When you have a patient like this, and a family that won't give up hope, you end up with the insurance company pressuring the hospital to pull the plug. They can blather all they want to about "There's a flat EEG," "There's no blood supply to the brain...." etc., (of course, they didn't have to bother with EEGs or blood supply to the brain, when it came to my sister, because Texas has a Futile Care Law) but the bottom line is money.

These are insurance company death panels. Nothing more; nothing less.

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Response to Th1onein (Reply #8)

Tue Dec 24, 2013, 01:12 PM

11. There may be some truth to that. But

even if the Insurance company pays some of the bill, the family is going to be left with enormous bills for co-pay and non-covered expenses. The longer this drags on, the more they will owe.

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Response to Th1onein (Reply #12)

Tue Dec 24, 2013, 01:32 PM

13. I think you're getting carried away with your

emotions on this one. No, I really DON'T think they've thought about that at all. Would you if you were in that situation? All that concerns them right now is the fate of their child, who they are desperately trying to preserve against all odds and against medical certainty. Only after the inevitable tragic conclusion to this and when they're deep into their grieving period will they receive the unexpected and totally unwelcome bill listing some 20-30 pages of itemized hospital expenses which they are now liable for and expected to promptly pay. By refusing to face reality now they aren't truly buying a minute's more real peace but, adding insult to injury are instead only adding exponentially to their future financial liability in exchange for a false promise of "maybe a fourth - or fifth opinion will be different". Denial without basis in fact can be a recipe for problems.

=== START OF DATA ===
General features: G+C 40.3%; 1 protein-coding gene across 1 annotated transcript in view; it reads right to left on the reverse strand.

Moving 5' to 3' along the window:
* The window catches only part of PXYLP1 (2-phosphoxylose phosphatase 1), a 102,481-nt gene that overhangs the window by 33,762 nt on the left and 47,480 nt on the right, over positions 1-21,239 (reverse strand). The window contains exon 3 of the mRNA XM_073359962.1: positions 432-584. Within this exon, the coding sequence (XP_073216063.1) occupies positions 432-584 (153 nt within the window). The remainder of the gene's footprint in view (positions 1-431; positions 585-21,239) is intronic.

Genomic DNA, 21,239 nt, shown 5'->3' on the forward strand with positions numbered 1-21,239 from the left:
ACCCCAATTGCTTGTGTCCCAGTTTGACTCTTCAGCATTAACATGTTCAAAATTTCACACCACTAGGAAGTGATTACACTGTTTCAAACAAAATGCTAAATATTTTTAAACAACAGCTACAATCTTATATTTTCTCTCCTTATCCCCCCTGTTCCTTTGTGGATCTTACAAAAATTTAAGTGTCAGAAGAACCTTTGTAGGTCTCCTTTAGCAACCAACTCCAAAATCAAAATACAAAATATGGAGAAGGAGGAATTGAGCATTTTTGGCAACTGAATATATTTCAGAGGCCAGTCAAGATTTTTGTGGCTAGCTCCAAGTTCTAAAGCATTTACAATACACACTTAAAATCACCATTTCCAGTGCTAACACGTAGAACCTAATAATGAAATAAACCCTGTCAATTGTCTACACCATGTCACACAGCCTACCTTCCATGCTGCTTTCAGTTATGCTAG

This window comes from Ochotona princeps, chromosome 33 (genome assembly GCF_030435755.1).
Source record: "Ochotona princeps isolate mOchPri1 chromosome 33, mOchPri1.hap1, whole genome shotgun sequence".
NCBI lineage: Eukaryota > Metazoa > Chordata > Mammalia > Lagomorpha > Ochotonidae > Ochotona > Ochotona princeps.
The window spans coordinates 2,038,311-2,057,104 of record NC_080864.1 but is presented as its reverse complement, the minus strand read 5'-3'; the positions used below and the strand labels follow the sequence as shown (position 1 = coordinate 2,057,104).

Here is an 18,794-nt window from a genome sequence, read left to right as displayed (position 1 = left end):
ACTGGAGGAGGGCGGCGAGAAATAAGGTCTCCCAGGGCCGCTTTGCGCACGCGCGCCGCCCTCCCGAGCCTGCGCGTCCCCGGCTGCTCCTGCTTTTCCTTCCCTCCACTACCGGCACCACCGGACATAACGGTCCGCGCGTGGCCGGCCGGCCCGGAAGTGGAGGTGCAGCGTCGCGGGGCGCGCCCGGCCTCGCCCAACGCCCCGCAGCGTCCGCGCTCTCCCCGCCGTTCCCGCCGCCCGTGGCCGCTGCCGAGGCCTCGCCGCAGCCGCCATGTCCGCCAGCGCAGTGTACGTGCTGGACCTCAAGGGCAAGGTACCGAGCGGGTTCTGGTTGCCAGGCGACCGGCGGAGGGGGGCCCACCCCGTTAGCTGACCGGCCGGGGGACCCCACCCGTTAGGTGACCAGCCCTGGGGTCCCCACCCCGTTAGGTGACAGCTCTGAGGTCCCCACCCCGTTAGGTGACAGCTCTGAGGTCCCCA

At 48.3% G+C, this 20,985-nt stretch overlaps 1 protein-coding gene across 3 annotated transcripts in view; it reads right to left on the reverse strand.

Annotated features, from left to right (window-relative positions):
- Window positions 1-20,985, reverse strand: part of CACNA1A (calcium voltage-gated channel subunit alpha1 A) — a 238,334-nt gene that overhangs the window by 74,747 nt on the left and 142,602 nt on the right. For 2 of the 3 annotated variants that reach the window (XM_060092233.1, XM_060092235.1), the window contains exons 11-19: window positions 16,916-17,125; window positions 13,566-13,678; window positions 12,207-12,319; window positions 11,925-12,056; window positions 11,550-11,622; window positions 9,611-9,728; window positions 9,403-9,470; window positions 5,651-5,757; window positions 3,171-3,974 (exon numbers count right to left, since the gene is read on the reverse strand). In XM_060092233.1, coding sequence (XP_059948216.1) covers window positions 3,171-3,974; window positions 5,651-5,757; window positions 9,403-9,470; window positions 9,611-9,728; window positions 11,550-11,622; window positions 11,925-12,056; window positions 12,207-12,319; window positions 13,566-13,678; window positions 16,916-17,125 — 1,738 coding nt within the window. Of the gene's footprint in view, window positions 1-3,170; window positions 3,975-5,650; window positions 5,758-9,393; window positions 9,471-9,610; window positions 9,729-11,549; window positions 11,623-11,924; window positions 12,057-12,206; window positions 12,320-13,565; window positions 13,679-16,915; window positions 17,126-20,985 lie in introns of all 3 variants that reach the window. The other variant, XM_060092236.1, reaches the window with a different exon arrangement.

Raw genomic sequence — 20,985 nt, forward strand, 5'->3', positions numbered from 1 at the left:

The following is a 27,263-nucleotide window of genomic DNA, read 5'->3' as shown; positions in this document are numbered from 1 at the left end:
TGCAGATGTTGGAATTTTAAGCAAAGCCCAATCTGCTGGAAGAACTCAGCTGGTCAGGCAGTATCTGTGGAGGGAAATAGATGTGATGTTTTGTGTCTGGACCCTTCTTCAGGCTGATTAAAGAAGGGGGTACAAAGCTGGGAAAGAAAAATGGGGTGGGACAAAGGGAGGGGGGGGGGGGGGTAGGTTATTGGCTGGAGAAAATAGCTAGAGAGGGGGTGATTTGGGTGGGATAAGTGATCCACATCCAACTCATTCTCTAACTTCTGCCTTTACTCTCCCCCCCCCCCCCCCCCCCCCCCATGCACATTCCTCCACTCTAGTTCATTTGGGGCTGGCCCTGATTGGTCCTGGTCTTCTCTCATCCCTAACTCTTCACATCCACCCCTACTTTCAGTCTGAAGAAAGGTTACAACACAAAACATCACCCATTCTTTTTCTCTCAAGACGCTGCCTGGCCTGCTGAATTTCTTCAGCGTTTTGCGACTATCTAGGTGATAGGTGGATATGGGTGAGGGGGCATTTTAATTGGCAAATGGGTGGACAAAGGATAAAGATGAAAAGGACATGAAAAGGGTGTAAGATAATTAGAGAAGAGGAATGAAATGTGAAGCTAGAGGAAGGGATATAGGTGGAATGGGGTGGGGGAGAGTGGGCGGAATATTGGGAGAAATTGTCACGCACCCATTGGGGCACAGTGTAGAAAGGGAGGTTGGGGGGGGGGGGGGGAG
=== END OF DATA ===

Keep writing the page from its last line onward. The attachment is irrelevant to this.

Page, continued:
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Response to COLGATE4 (Reply #13)

Tue Dec 24, 2013, 04:28 PM

19. OH, so this should be an unemotional decision? Haha!

So this should be an unemotional decision, to end or not end the life of a loved one? Are you kidding me? Maybe we should just do away with healthcare, period. Someone gets sick, let 'em die. Costs too much to keep 'em here, right?

Look, as a parent, I've BEEN in their position. And, as the sister to someone who was subject, literally, to a "death panel," I've been in their position. And, yeah, you think about money, but money isn't your greatest concern, and that is as it should be.

You have to understand that YOUR reality is not the same as theirs. YOUR fait accompli might not be their fait accompli. The fact is that it's not up to YOU to judge what someone should or shouldn't do in their situation, because YOU ARE NOT IN THAT SITUATION.

I would rather look behind me, if my child were in that bed, and say, "You know, I know she died, but I DID EVERYTHING I COULD POSSIBLY DO TO SAVE HER." That's what counts. In fact, that's about the only thing that counts, in these situations.